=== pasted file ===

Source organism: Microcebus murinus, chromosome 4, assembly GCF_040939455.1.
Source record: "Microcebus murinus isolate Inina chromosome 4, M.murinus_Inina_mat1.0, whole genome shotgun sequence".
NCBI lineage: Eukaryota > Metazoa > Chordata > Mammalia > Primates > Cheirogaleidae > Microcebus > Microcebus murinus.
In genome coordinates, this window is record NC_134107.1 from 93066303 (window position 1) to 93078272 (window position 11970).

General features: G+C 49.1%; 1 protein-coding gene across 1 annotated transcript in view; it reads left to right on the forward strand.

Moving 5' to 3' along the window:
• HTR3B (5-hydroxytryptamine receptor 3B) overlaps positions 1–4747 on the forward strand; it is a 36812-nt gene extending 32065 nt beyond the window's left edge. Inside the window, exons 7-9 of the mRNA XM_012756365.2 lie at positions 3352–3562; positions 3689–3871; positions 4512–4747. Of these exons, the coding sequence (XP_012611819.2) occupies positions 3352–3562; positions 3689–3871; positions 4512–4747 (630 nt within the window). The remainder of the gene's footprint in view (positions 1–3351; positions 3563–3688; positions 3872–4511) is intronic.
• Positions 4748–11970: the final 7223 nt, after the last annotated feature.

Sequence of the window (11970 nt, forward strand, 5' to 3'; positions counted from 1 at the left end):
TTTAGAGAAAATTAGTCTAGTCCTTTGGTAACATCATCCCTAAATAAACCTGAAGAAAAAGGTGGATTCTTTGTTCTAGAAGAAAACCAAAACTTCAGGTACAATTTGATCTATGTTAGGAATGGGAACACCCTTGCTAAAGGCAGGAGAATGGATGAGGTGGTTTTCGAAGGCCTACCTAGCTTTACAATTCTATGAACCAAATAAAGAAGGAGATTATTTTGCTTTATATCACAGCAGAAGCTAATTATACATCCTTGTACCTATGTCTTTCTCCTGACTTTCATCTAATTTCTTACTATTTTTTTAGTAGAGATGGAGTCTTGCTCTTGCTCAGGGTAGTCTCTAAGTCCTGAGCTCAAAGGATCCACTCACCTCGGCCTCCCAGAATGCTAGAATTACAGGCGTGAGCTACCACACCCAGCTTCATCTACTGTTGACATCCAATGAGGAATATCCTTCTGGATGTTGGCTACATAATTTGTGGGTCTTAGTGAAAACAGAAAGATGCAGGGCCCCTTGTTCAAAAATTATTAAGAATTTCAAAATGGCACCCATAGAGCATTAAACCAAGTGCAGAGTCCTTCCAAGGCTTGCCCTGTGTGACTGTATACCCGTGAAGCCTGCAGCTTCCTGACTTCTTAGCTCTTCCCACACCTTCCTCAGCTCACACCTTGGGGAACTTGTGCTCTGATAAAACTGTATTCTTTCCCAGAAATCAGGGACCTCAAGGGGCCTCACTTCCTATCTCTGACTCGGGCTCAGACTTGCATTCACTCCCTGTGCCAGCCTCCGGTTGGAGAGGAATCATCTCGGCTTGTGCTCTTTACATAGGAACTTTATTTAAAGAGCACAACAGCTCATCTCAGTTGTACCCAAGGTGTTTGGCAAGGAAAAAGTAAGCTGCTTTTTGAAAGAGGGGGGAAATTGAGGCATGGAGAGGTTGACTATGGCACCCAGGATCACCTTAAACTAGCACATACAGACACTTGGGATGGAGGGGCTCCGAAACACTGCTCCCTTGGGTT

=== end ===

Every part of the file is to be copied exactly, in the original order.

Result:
Source organism: Microcebus murinus, chromosome 4, assembly GCF_040939455.1.
Source record: "Microcebus murinus isolate Inina chromosome 4, M.murinus_Inina_mat1.0, whole genome shotgun sequence".
NCBI lineage: Eukaryota > Metazoa > Chordata > Mammalia > Primates > Cheirogaleidae > Microcebus > Microcebus murinus.
In genome coordinates, this window is record NC_134107.1 from 93066303 (window position 1) to 93078272 (window position 11970).

General features: G+C 49.1%; 1 protein-coding gene across 1 annotated transcript in view; it reads left to right on the forward strand.

Moving 5' to 3' along the window:
• HTR3B (5-hydroxytryptamine receptor 3B) overlaps positions 1–4747 on the forward strand; it is a 36812-nt gene extending 32065 nt beyond the window's left edge. Inside the window, exons 7-9 of the mRNA XM_012756365.2 lie at positions 3352–3562; positions 3689–3871; positions 4512–4747. Of these exons, the coding sequence (XP_012611819.2) occupies positions 3352–3562; positions 3689–3871; positions 4512–4747 (630 nt within the window). The remainder of the gene's footprint in view (positions 1–3351; positions 3563–3688; positions 3872–4511) is intronic.
• Positions 4748–11970: the final 7223 nt, after the last annotated feature.

Sequence of the window (11970 nt, forward strand, 5' to 3'; positions counted from 1 at the left end):
TTTAGAGAAAATTAGTCTAGTCCTTTGGTAACATCATCCCTAAATAAACCTGAAGAAAAAGGTGGATTCTTTGTTCTAGAAGAAAACCAAAACTTCAGGTACAATTTGATCTATGTTAGGAATGGGAACACCCTTGCTAAAGGCAGGAGAATGGATGAGGTGGTTTTCGAAGGCCTACCTAGCTTTACAATTCTATGAACCAAATAAAGAAGGAGATTATTTTGCTTTATATCACAGCAGAAGCTAATTATACATCCTTGTACCTATGTCTTTCTCCTGACTTTCATCTAATTTCTTACTATTTTTTTAGTAGAGATGGAGTCTTGCTCTTGCTCAGGGTAGTCTCTAAGTCCTGAGCTCAAAGGATCCACTCACCTCGGCCTCCCAGAATGCTAGAATTACAGGCGTGAGCTACCACACCCAGCTTCATCTACTGTTGACATCCAATGAGGAATATCCTTCTGGATGTTGGCTACATAATTTGTGGGTCTTAGTGAAAACAGAAAGATGCAGGGCCCCTTGTTCAAAAATTATTAAGAATTTCAAAATGGCACCCATAGAGCATTAAACCAAGTGCAGAGTCCTTCCAAGGCTTGCCCTGTGTGACTGTATACCCGTGAAGCCTGCAGCTTCCTGACTTCTTAGCTCTTCCCACACCTTCCTCAGCTCACACCTTGGGGAACTTGTGCTCTGATAAAACTGTATTCTTTCCCAGAAATCAGGGACCTCAAGGGGCCTCACTTCCTATCTCTGACTCGGGCTCAGACTTGCATTCACTCCCTGTGCCAGCCTCCGGTTGGAGAGGAATCATCTCGGCTTGTGCTCTTTACATAGGAACTTTATTTAAAGAGCACAACAGCTCATCTCAGTTGTACCCAAGGTGTTTGGCAAGGAAAAAGTAAGCTGCTTTTTGAAAGAGGGGGGAAATTGAGGCATGGAGAGGTTGACTATGGCACCCAGGATCACCTTAAACTAGCACATACAGACACTTGGGATGGAGGGGCTCCGAAACACTGCTCCCTTGGGTT